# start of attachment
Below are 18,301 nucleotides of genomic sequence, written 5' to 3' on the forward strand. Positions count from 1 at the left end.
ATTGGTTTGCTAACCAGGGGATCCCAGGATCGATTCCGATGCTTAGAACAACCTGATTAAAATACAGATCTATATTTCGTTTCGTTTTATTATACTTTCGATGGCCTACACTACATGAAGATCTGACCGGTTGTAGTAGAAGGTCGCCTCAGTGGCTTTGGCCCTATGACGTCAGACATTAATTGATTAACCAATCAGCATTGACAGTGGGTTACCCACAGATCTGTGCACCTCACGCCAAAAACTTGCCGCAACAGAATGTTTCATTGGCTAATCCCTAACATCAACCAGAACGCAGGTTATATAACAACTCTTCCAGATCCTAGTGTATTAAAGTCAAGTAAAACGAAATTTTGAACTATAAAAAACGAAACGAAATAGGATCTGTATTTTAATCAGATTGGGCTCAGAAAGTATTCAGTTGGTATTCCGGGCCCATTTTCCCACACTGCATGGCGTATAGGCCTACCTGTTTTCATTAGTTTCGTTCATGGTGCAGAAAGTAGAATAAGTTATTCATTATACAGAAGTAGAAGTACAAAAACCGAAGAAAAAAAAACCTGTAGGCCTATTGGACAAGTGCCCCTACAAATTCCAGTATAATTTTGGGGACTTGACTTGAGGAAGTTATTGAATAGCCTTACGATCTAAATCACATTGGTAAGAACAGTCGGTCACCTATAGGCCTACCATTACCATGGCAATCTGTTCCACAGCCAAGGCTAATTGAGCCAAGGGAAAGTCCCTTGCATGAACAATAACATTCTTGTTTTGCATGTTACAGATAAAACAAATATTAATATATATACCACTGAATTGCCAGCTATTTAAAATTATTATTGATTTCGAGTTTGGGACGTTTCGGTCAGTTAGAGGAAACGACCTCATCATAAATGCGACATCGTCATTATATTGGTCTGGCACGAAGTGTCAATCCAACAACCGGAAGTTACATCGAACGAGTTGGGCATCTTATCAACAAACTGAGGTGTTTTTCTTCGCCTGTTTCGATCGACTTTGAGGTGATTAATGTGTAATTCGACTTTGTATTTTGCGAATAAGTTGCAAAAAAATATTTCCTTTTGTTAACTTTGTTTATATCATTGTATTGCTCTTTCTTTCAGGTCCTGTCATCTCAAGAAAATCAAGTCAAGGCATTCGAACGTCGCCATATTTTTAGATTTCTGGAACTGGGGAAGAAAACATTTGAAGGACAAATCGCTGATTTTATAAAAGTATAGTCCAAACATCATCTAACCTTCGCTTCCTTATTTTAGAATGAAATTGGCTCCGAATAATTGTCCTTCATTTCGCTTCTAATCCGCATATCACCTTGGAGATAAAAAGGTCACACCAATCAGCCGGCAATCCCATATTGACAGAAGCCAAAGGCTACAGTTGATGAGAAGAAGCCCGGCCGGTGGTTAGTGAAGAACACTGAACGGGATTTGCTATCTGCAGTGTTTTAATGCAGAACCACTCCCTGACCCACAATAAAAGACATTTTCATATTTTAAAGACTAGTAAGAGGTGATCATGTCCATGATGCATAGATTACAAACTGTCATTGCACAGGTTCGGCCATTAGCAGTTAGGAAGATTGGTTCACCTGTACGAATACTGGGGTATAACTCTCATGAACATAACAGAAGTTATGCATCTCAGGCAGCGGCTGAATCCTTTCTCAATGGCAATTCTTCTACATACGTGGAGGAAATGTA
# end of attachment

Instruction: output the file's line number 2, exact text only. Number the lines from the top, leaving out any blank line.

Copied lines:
ATTGGTTTGCTAACCAGGGGATCCCAGGATCGATTCCGATGCTTAGAACAACCTGATTAAAATACAGATCTATATTTCGTTTCGTTTTATTATACTTTCGATGGCCTACACTACATGAAGATCTGACCGGTTGTAGTAGAAGGTCGCCTCAGTGGCTTTGGCCCTATGACGTCAGACATTAATTGATTAACCAATCAGCATTGACAGTGGGTTACCCACAGATCTGTGCACCTCACGCCAAAAACTTGCCGCAACAGAATGTTTCATTGGCTAATCCCTAACATCAACCAGAACGCAGGTTATATAACAACTCTTCCAGATCCTAGTGTATTAAAGTCAAGTAAAACGAAATTTTGAACTATAAAAAACGAAACGAAATAGGATCTGTATTTTAATCAGATTGGGCTCAGAAAGTATTCAGTTGGTATTCCGGGCCCATTTTCCCACACTGCATGGCGTATAGGCCTACCTGTTTTCATTAGTTTCGTTCATGGTGCAGAAAGTAGAATAAGTTATTCATTATACAGAAGTAGAAGTACAAAAACCGAAGAAAAAAAAACCTGTAGGCCTATTGGACAAGTGCCCCTACAAATTCCAGTATAATTTTGGGGACTTGACTTGAGGAAGTTATTGAATAGCCTTACGATCTAAATCACATTGGTAAGAACAGTCGGTCACCTATAGGCCTACCATTACCATGGCAATCTGTTCCACAGCCAAGGCTAATTGAGCCAAGGGAAAGTCCCTTGCATGAACAATAACATTCTTGTTTTGCATGTTACAGATAAAACAAATATTAATATATATACCACTGAATTGCCAGCTATTTAAAATTATTATTGATTTCGAGTTTGGGACGTTTCGGTCAGTTAGAGGAAACGACCTCATCATAAATGCGACATCGTCATTATATTGGTCTGGCACGAAGTGTCAATCCAACAACCGGAAGTTACATCGAACGAGTTGGGCATCTTATCAACAAACTGAGGTGTTTTTCTTCGCCTGTTTCGATCGACTTTGAGGTGATTAATGTGTAATTCGACTTTGTATTTTGCGAATAAGTTGCAAAAAAATATTTCCTTTTGTTAACTTTGTTTATATCATTGTATTGCTCTTTCTTTCAGGTCCTGTCATCTCAAGAAAATCAAGTCAAGGCATTCGAACGTCGCCATATTTTTAGATTTCTGGAACTGGGGAAGAAAACATTTGAAGGACAAATCGCTGATTTTATAAAAGTATAGTCCAAACATCATCTAACCTTCGCTTCCTTATTTTAGAATGAAATTGGCTCCGAATAATTGTCCTTCATTTCGCTTCTAATCCGCATATCACCTTGGAGATAAAAAGGTCACACCAATCAGCCGGCAATCCCATATTGACAGAAGCCAAAGGCTACAGTTGATGAGAAGAAGCCCGGCCGGTGGTTAGTGAAGAACACTGAACGGGATTTGCTATCTGCAGTGTTTTAATGCAGAACCACTCCCTGACCCACAATAAAAGACATTTTCATATTTTAAAGACTAGTAAGAGGTGATCATGTCCATGATGCATAGATTACAAACTGTCATTGCACAGGTTCGGCCATTAGCAGTTAGGAAGATTGGTTCACCTGTACGAATACTGGGGTATAACTCTCATGAACATAACAGAAGTTATGCATCTCAGGCAGCGGCTGAATCCTTTCTCAATGGCAATTCTTCTACATACGTGGAGGAAATGTA